So we must first have that connection, know where to look, and be open and quiet enough inside to hear and recognize. And until we reach that point, which is quite subtle and elusive, we are far better off connecting with and trusting a tradition that can guide us in the right direction. If we do the work and it is effective, then is the time to create... for me. I can only speak for me, from my experience, and from my heart. We each need to find that in our own way.

 

And I see there’ve been a few replies while I’ve typed but I’ll post this first.

 

 

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2 hours ago, dwai said:

What's a little unclear to me is "what is self-study"? 

That aside, yes the mind/ego abhors simplicity. The more complicated the task, the more the mind/ego loves it. :D 

Tell someone to stand in a single posture for even 10 minutes, and it rapidly becomes unpleasant.

 

Tell them that they have to create 7 colored pearls and move them through some imaginary channels within the body, the mind will gladly chomp it down and do it diligently. And "do it" will get done, and then some! 

 

That's why we have people so besotted with complicated things...more the mind/intellect engages in activity, the more "advanced" the practice seems. That is the nature of the mind. To go beyond the mind and its predilections is what I would call "Self-study", and all it really involves is staying with the feeling of "I am" that rises in the spiritual heart -- but easier said than done :D 

And easier done with patient, daily remembering...

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Posted (edited)
2 hours ago, freeform said:


The difference, I think, is that the internal arts are far more difficult and nuanced than almost any human endeavour... 

 Perhaps because the internal arts are the investigation of the root of all human endeavor, the investigation of the mind, body, and spirit.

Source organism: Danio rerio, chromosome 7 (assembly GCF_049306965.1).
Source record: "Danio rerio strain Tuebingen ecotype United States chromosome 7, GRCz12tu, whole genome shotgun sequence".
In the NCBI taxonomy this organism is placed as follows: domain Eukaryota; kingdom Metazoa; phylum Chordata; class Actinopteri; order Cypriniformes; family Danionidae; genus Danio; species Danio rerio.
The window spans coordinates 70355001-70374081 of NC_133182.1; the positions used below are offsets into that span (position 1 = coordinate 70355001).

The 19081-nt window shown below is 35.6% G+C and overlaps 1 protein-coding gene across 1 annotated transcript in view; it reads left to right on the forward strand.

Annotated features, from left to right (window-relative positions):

Edited by steve
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On 3/16/2020 at 6:01 AM, virtue said:

The problem with self-study is two-fold: it typically hinders cultivating the peace of heart and body correctly. Without confessing these as the primary way there is no true cultivation or satisfaction happening, but the genesis of agitation.

 

It's an evergreen fare on this forum that people come looking for practices as a means to satisfy some fixed personal desire. Often this fixity is then channeled as meeting some whimsical aim and urge to take forceful control that deviates from the laid back wisdom of true contemplative and peaceful heart. Therefore there's a lot of room for creating errors.

 

Not only are many people dissatisfied with simple and efficient exercises, but also they want to modify what they have previously seen or create their own brand new fad methods in order to evoke a sense of external mastery. Some are more modest and publicly only claim high mastery in kungfu or meditation without making alterations to established standards. All these are signs of self-initiation, which is in contrast to an open minded and respectful self-study.

 

Yes, it's entirely possible to train energy in a multitude of different ways, but not all of them are beneficial in the long term or fostering fair character development. Safety is another factor that can't be neglected especially when learning on your own.